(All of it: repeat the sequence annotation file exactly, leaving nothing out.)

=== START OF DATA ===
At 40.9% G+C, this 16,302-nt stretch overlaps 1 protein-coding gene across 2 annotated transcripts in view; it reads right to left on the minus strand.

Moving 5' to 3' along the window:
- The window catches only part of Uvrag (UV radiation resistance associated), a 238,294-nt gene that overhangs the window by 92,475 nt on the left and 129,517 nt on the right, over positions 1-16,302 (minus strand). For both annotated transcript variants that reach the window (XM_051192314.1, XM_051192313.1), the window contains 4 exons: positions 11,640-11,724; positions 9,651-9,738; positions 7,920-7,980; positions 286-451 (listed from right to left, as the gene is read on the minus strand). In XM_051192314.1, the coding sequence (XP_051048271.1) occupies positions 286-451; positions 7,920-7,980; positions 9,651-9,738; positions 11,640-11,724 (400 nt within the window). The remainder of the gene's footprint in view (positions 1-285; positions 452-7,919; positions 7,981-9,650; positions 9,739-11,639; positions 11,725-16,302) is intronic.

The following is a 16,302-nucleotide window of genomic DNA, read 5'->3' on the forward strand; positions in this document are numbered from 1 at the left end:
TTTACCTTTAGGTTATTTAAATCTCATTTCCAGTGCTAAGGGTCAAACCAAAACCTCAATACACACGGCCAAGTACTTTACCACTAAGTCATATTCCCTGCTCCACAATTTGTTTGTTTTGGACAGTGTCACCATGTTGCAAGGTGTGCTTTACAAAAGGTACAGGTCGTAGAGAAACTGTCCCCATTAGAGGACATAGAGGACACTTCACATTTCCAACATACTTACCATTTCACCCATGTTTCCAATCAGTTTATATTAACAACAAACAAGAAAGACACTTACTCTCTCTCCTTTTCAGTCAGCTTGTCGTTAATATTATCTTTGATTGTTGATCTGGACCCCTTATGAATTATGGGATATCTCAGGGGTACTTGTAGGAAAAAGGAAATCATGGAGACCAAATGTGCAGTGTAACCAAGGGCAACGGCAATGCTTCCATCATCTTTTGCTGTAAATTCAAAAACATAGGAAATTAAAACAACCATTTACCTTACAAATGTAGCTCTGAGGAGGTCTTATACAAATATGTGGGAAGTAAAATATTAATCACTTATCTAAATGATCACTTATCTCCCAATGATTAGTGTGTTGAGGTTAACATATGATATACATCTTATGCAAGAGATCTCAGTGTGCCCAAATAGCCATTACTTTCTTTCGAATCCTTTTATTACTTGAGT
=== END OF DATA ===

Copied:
At 40.9% G+C, this 16,302-nt stretch overlaps 1 protein-coding gene across 2 annotated transcripts in view; it reads right to left on the minus strand.

Moving 5' to 3' along the window:
- The window catches only part of Uvrag (UV radiation resistance associated), a 238,294-nt gene that overhangs the window by 92,475 nt on the left and 129,517 nt on the right, over positions 1-16,302 (minus strand). For both annotated transcript variants that reach the window (XM_051192314.1, XM_051192313.1), the window contains 4 exons: positions 11,640-11,724; positions 9,651-9,738; positions 7,920-7,980; positions 286-451 (listed from right to left, as the gene is read on the minus strand). In XM_051192314.1, the coding sequence (XP_051048271.1) occupies positions 286-451; positions 7,920-7,980; positions 9,651-9,738; positions 11,640-11,724 (400 nt within the window). The remainder of the gene's footprint in view (positions 1-285; positions 452-7,919; positions 7,981-9,650; positions 9,739-11,639; positions 11,725-16,302) is intronic.

The following is a 16,302-nucleotide window of genomic DNA, read 5'->3' on the forward strand; positions in this document are numbered from 1 at the left end:
TTTACCTTTAGGTTATTTAAATCTCATTTCCAGTGCTAAGGGTCAAACCAAAACCTCAATACACACGGCCAAGTACTTTACCACTAAGTCATATTCCCTGCTCCACAATTTGTTTGTTTTGGACAGTGTCACCATGTTGCAAGGTGTGCTTTACAAAAGGTACAGGTCGTAGAGAAACTGTCCCCATTAGAGGACATAGAGGACACTTCACATTTCCAACATACTTACCATTTCACCCATGTTTCCAATCAGTTTATATTAACAACAAACAAGAAAGACACTTACTCTCTCTCCTTTTCAGTCAGCTTGTCGTTAATATTATCTTTGATTGTTGATCTGGACCCCTTATGAATTATGGGATATCTCAGGGGTACTTGTAGGAAAAAGGAAATCATGGAGACCAAATGTGCAGTGTAACCAAGGGCAACGGCAATGCTTCCATCATCTTTTGCTGTAAATTCAAAAACATAGGAAATTAAAACAACCATTTACCTTACAAATGTAGCTCTGAGGAGGTCTTATACAAATATGTGGGAAGTAAAATATTAATCACTTATCTAAATGATCACTTATCTCCCAATGATTAGTGTGTTGAGGTTAACATATGATATACATCTTATGCAAGAGATCTCAGTGTGCCCAAATAGCCATTACTTTCTTTCGAATCCTTTTATTACTTGAGT